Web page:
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ATI fights NVIDIA's rebranding with better pricing

DailyTech has learned from industry sources that ATI, the graphics division of AMD, is working with its board partners and several major e-tailers to lower prices on some key products.

The ATI Radeon HD 4870 512MB will drop $50 in price, from the $199 segment down to $149. It will compete in this price point primarily against NVIDIA's GTS 250 1GB rebrand using the old G92 chip, variants of which were used in the 8800GT, 9800GT, 9800GTX, 9800GTX+, etc. However, the HD 4870 has been shown to surpass the performance of NVIDIA's GTX 260 line, and value seekers may choose to leave NVIDIA for a better price/performance point.

The Radeon 4870 uses GDDR5 to provide more video memory bandwidth than the GTX260, even though it has more RAM, a wider memory bus, and higher clocked memory.

The ATI Radeon HD 4850 512MB will drop to $129, and is designed to compete at the same price point as NVIDIA's GTS 250 512MB version. The Radeon HD 4830 will be replaced by another part soon at a lower price point.

ATI's price cuts are anticipated to take effect early this week. One of our sources indicates that NVIDIA and its partners will unveil GTS250 parts at the CeBit tradeshow in Hannover, Germany on Tuesday.

 

GTX 280

ATI Radeon 4870

GTX 260 Core 216

ATI Radeon HD 4850

9800 GTX+

Stream Processors

240

800

216

800

128

Texture Address / Filtering

80 / 80

40

72/72

40

64 / 64

ROPs

32

16

28

16

16

Core Clock

602MHz

750MHz

576MHz

625MHz

738MHz

Memory Clock

1107MHz

900MHz GDDR5 (3600MHz eff)

999MHz

993MHz GDDR3 (1986MHz eff)

1100MHz

Memory Bus Width

512-bit

256-bit

448-bit

256-bit

256-bit

Frame Buffer

1GB

512MB

896MB

512MB

512MB

Transistor Count

1.4B

956M

1.4B

956M

754M

Price Point

$349

$149

$199

$129

$169



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RE: The Price was Fine
By bankerdude on 3/6/2009 12:32:30 PM , Rating: 2
Wow, who pissed in your Cheerios, fanboi? So hostile...
quote:
It's called the NEWS. Might want to pay attention to it sometimes.

Oh you mean like this article here: http://www.dailytech.com/Dell+HP+Lists+Reveal+Defe...
quote:
And gee, guess what, my video cards that failed had the bad GPU's in them

Lol, maybe you should set down the crackpipe for a minute and try to discern if there's a difference between MOBILE chips and DESKTOP chips.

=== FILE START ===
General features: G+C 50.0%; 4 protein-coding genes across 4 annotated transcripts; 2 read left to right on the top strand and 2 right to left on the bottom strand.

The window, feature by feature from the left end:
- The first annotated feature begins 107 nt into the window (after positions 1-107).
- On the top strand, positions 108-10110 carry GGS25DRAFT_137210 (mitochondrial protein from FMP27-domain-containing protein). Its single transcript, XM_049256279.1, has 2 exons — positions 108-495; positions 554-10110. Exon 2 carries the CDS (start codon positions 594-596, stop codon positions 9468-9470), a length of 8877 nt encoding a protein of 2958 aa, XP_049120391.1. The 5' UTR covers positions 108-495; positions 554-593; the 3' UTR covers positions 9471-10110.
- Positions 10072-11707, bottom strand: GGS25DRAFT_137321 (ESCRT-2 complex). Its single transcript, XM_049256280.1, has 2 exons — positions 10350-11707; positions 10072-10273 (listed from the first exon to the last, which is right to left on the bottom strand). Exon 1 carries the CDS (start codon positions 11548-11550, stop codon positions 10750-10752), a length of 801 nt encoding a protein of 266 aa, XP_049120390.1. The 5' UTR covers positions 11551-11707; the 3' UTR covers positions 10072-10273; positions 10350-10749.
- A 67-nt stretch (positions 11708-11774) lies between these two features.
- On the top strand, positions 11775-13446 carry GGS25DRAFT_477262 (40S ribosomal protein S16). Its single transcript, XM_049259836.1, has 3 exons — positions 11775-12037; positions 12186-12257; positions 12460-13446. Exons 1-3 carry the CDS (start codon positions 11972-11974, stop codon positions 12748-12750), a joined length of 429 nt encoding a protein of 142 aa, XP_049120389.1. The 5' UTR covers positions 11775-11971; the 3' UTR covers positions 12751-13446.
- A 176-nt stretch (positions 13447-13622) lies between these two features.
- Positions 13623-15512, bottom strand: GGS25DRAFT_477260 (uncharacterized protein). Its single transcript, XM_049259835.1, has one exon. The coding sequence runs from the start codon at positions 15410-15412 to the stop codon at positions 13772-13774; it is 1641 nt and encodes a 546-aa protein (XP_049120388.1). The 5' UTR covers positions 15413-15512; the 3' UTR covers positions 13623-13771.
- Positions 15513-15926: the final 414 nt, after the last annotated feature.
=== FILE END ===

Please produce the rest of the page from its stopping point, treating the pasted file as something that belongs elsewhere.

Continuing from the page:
quote:
Maybe you shouldn't be an ignorant ass and assume things

I assume you have limited brain capacity and function, but hey, whatever works for you, man.


RE: The Price was Fine
By Cboath11 on 3/9/2009 12:06:22 AM , Rating: 2
Sorry i do not have a link at the ready atm but if you do some more searching around you will find out that the mobile GPU and desktop GPU more than likely used the same underfill, do not know for 100% as NVIDIA will not say if they do or not. But Desktop NVIDIA GPU cards are now starting to fail exactly as the mobile parts did. Laptops are usually hotter than comparable Desktops and get turned on and off alot more. What causes the failures, for the majority, is heat. Comp is turned on, GPU heats up, underfill expands, turned off and it contracts so the high lead underfill and soldering is failing. The connections are breaking way sooner, many years sooner, then they should. An example i read earlier today is to take a fork and bend it back and forth and eventually the metal breaks from the stress.

Because of the differences in how laptops and desktops are normally used it is taking longer for the desktop cards to fail, but they are starting to fail in higher than usual numbers.

Yeah someone is probably going to bash me because the underfill may not be "high lead". I got most of the info from http://www.theinquirer.net/. Granted the person that wrote the article is known to hate NVIDIA and the articles i read are a bit sensational, the basic info seems ot hold out from further googling. But there is a lawsuit concerning the failing parts, sort of. The lawsuit concerns that executives knew about the bad parts but hid that info from investors, securities fraud.


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